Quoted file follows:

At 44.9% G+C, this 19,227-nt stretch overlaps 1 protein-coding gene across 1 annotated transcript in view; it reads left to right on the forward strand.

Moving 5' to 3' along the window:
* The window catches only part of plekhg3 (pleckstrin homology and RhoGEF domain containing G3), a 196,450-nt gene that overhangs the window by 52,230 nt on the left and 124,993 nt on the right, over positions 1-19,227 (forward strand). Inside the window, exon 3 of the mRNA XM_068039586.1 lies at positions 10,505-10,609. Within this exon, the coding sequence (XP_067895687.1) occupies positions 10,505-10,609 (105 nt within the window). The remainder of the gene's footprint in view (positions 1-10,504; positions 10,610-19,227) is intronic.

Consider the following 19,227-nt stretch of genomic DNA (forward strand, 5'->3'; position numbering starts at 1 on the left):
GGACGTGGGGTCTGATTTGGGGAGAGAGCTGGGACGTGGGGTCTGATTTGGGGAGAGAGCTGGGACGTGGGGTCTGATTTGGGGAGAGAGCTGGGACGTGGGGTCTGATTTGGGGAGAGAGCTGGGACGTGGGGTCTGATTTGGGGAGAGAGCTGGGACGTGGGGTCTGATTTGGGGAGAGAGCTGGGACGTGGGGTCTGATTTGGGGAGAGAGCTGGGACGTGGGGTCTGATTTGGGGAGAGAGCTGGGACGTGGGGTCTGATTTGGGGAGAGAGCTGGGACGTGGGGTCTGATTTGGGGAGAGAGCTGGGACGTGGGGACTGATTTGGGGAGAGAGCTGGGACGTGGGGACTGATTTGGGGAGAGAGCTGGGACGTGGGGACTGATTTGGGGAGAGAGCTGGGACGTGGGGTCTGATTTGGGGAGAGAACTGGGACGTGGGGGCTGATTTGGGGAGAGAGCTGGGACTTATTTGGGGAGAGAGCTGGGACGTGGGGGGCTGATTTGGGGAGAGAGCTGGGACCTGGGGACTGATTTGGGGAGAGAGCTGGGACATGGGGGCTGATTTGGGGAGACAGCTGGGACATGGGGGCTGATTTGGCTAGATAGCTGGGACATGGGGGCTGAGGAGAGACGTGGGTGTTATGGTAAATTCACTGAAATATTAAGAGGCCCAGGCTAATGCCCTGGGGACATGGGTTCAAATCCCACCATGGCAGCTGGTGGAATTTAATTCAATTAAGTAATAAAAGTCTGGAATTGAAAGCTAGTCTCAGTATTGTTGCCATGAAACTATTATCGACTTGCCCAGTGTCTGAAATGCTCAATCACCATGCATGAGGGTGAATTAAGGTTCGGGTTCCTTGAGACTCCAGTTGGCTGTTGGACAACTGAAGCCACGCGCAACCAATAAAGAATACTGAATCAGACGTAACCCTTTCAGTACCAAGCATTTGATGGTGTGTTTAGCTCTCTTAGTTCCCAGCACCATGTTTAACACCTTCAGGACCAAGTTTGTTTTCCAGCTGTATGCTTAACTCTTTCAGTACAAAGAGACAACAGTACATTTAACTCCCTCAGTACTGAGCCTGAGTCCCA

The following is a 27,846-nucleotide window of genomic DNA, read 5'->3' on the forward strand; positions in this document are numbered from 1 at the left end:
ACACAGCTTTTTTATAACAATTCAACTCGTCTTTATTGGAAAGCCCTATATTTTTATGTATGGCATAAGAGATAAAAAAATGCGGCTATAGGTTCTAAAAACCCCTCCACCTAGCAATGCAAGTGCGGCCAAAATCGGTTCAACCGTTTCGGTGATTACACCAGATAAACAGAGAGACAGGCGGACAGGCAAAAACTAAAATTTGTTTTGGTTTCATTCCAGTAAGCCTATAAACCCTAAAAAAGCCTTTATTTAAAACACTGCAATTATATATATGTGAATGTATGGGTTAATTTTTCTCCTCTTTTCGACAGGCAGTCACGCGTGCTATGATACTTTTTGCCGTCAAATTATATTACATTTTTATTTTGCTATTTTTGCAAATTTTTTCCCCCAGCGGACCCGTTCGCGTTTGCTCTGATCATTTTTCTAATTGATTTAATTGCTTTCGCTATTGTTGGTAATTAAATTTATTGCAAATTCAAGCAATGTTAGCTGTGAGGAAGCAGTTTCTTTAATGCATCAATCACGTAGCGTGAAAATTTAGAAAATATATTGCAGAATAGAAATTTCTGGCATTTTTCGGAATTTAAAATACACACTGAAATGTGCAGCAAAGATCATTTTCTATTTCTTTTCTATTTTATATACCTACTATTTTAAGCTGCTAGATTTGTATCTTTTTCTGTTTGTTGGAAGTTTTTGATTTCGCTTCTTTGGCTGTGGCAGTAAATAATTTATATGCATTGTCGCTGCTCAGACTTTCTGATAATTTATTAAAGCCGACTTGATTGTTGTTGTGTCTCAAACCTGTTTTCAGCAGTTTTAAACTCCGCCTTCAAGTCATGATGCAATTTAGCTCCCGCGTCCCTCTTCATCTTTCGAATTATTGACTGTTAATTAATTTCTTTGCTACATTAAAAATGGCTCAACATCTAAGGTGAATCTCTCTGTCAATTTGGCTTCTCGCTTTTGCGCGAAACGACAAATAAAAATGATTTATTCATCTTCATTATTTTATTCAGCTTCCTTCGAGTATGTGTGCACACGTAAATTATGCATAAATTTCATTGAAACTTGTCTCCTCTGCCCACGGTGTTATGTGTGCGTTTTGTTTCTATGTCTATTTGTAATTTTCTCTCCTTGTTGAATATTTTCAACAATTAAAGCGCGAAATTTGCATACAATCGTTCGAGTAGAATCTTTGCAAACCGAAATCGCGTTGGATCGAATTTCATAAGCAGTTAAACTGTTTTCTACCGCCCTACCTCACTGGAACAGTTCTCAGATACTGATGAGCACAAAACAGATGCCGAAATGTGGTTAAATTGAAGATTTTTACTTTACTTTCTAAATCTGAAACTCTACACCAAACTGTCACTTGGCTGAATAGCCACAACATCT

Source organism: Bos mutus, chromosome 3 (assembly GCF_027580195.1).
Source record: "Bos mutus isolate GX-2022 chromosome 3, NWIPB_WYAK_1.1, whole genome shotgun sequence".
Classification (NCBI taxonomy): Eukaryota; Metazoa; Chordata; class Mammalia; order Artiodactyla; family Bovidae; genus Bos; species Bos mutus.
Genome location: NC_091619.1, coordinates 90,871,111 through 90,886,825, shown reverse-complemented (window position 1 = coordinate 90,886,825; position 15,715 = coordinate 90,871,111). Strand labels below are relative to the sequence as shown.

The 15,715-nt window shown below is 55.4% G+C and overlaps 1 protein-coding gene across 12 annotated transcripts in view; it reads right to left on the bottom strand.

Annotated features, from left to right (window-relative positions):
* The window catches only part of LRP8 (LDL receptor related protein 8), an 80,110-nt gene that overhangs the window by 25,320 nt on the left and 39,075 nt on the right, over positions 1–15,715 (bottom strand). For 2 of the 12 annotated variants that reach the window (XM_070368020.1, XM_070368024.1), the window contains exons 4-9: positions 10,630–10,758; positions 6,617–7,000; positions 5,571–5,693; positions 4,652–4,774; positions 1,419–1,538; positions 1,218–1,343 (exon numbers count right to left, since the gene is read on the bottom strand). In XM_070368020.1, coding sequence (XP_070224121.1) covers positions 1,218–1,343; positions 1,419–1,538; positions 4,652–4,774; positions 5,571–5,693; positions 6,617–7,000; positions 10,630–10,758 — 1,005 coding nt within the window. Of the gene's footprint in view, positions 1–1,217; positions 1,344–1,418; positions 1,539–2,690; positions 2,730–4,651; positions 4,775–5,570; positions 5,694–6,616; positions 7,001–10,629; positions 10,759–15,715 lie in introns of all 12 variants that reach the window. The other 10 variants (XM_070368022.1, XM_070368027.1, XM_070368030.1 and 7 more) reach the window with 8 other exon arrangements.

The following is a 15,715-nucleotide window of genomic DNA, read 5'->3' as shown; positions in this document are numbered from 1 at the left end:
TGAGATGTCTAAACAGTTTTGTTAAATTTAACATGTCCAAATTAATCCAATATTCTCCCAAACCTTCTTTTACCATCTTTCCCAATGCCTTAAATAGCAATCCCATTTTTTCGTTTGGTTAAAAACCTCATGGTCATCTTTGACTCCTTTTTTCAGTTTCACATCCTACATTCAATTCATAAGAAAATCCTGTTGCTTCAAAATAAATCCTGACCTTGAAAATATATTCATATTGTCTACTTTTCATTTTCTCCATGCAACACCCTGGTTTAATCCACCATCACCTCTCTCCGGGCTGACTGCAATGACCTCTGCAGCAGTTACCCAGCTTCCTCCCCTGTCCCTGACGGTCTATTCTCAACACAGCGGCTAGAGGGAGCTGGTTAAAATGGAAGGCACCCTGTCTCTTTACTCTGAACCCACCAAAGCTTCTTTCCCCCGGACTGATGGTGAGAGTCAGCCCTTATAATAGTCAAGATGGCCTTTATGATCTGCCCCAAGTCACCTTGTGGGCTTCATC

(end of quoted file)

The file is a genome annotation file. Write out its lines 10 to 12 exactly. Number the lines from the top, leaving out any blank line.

Classification (NCBI taxonomy): Eukaryota; Metazoa; Chordata; class Mammalia; order Artiodactyla; family Bovidae; genus Bos; species Bos mutus.
Genome location: NC_091619.1, coordinates 90,871,111 through 90,886,825, shown reverse-complemented (window position 1 = coordinate 90,886,825; position 15,715 = coordinate 90,871,111). Strand labels below are relative to the sequence as shown.

The 15,715-nt window shown below is 55.4% G+C and overlaps 1 protein-coding gene across 12 annotated transcripts in view; it reads right to left on the bottom strand.